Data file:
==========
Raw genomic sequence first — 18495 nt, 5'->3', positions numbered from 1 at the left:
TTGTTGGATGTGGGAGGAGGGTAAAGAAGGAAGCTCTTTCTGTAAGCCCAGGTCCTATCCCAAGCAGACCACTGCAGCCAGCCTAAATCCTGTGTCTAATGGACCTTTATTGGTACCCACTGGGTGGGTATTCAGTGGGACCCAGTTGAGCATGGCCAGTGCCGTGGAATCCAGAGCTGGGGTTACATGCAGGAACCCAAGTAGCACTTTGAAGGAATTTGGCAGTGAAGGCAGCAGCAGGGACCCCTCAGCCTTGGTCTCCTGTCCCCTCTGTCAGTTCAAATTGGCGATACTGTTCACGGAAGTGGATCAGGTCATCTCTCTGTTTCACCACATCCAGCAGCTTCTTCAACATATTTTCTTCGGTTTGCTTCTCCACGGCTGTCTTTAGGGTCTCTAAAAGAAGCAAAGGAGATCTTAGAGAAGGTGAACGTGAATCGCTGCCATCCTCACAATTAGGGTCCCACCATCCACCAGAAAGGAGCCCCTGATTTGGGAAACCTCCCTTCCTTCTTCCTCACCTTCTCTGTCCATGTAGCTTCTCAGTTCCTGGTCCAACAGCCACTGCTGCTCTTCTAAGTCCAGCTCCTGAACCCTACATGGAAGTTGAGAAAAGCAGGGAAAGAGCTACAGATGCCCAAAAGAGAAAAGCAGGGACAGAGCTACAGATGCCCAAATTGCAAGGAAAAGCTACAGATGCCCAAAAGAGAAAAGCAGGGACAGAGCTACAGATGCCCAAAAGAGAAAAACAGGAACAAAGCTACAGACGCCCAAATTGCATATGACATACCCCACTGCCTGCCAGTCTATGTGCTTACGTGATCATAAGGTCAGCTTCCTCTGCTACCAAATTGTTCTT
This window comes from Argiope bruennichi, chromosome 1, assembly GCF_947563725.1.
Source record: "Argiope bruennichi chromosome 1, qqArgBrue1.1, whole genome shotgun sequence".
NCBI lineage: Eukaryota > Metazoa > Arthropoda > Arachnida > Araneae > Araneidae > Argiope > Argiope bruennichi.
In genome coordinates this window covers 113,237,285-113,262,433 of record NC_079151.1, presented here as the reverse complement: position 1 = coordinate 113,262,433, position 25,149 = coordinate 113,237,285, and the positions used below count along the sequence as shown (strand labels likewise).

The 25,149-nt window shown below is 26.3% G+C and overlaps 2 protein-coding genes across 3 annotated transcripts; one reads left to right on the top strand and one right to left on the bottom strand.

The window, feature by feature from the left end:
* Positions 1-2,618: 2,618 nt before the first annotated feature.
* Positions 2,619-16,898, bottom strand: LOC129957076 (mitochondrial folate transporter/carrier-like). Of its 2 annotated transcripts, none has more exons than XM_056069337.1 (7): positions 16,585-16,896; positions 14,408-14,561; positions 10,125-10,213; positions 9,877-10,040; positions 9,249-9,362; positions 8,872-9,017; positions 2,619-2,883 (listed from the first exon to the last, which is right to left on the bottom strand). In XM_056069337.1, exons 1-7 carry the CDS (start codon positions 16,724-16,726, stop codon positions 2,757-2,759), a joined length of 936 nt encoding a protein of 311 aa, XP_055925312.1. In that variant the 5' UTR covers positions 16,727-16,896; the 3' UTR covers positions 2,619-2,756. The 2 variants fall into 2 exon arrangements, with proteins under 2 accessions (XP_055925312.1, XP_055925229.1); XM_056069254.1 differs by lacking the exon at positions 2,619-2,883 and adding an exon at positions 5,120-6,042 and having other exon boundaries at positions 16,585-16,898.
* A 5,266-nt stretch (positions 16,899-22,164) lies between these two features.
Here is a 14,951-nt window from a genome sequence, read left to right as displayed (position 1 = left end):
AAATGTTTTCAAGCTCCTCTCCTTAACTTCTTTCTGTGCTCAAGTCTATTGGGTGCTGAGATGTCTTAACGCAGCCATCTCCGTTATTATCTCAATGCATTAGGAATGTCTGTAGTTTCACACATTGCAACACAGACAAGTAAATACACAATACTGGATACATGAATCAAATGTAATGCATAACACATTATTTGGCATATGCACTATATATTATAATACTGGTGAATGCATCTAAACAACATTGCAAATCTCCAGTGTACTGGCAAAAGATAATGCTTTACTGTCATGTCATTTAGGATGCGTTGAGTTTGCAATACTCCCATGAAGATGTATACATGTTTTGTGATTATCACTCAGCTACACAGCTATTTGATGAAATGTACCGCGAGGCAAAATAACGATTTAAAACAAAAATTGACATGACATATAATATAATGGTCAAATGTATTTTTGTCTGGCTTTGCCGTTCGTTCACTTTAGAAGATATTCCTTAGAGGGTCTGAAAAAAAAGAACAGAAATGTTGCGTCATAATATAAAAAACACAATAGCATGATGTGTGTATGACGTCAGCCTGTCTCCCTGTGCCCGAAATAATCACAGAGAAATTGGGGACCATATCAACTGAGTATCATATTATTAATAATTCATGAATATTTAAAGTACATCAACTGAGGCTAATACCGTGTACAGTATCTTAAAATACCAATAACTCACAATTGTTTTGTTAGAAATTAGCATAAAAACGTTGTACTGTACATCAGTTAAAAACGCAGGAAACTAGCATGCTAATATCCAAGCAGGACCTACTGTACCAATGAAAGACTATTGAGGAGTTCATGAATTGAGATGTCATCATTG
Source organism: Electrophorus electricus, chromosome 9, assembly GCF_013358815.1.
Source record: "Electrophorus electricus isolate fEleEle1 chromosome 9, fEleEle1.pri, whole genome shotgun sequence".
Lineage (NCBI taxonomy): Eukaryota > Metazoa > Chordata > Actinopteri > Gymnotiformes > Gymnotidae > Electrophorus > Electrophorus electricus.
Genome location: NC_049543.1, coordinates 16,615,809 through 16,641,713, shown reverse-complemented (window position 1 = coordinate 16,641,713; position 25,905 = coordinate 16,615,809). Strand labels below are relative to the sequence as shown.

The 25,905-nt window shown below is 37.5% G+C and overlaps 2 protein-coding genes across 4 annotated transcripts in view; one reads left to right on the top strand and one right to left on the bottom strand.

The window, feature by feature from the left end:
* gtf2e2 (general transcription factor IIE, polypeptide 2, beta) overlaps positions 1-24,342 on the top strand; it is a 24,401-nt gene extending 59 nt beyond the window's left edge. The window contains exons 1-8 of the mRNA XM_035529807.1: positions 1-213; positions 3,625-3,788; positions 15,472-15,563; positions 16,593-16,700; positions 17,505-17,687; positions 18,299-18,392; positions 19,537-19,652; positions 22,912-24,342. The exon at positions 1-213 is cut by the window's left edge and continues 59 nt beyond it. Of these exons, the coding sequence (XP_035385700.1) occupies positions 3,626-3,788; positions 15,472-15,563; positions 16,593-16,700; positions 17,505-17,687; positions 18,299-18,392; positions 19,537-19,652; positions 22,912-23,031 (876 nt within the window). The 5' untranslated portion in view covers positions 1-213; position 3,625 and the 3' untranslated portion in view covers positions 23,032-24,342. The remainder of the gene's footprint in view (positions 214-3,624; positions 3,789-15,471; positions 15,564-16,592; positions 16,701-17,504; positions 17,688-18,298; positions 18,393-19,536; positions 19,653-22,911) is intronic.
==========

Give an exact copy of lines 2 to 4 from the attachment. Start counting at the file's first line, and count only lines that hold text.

TTGTTGGATGTGGGAGGAGGGTAAAGAAGGAAGCTCTTTCTGTAAGCCCAGGTCCTATCCCAAGCAGACCACTGCAGCCAGCCTAAATCCTGTGTCTAATGGACCTTTATTGGTACCCACTGGGTGGGTATTCAGTGGGACCCAGTTGAGCATGGCCAGTGCCGTGGAATCCAGAGCTGGGGTTACATGCAGGAACCCAAGTAGCACTTTGAAGGAATTTGGCAGTGAAGGCAGCAGCAGGGACCCCTCAGCCTTGGTCTCCTGTCCCCTCTGTCAGTTCAAATTGGCGATACTGTTCACGGAAGTGGATCAGGTCATCTCTCTGTTTCACCACATCCAGCAGCTTCTTCAACATATTTTCTTCGGTTTGCTTCTCCACGGCTGTCTTTAGGGTCTCTAAAAGAAGCAAAGGAGATCTTAGAGAAGGTGAACGTGAATCGCTGCCATCCTCACAATTAGGGTCCCACCATCCACCAGAAAGGAGCCCCTGATTTGGGAAACCTCCCTTCCTTCTTCCTCACCTTCTCTGTCCATGTAGCTTCTCAGTTCCTGGTCCAACAGCCACTGCTGCTCTTCTAAGTCCAGCTCCTGAACCCTACATGGAAGTTGAGAAAAGCAGGGAAAGAGCTACAGATGCCCAAAAGAGAAAAGCAGGGACAGAGCTACAGATGCCCAAATTGCAAGGAAAAGCTACAGATGCCCAAAAGAGAAAAGCAGGGACAGAGCTACAGATGCCCAAAAGAGAAAAACAGGAACAAAGCTACAGACGCCCAAATTGCATATGACATACCCCACTGCCTGCCAGTCTATGTGCTTACGTGATCATAAGGTCAGCTTCCTCTGCTACCAAATTGTTCTT
This window comes from Argiope bruennichi, chromosome 1, assembly GCF_947563725.1.
Source record: "Argiope bruennichi chromosome 1, qqArgBrue1.1, whole genome shotgun sequence".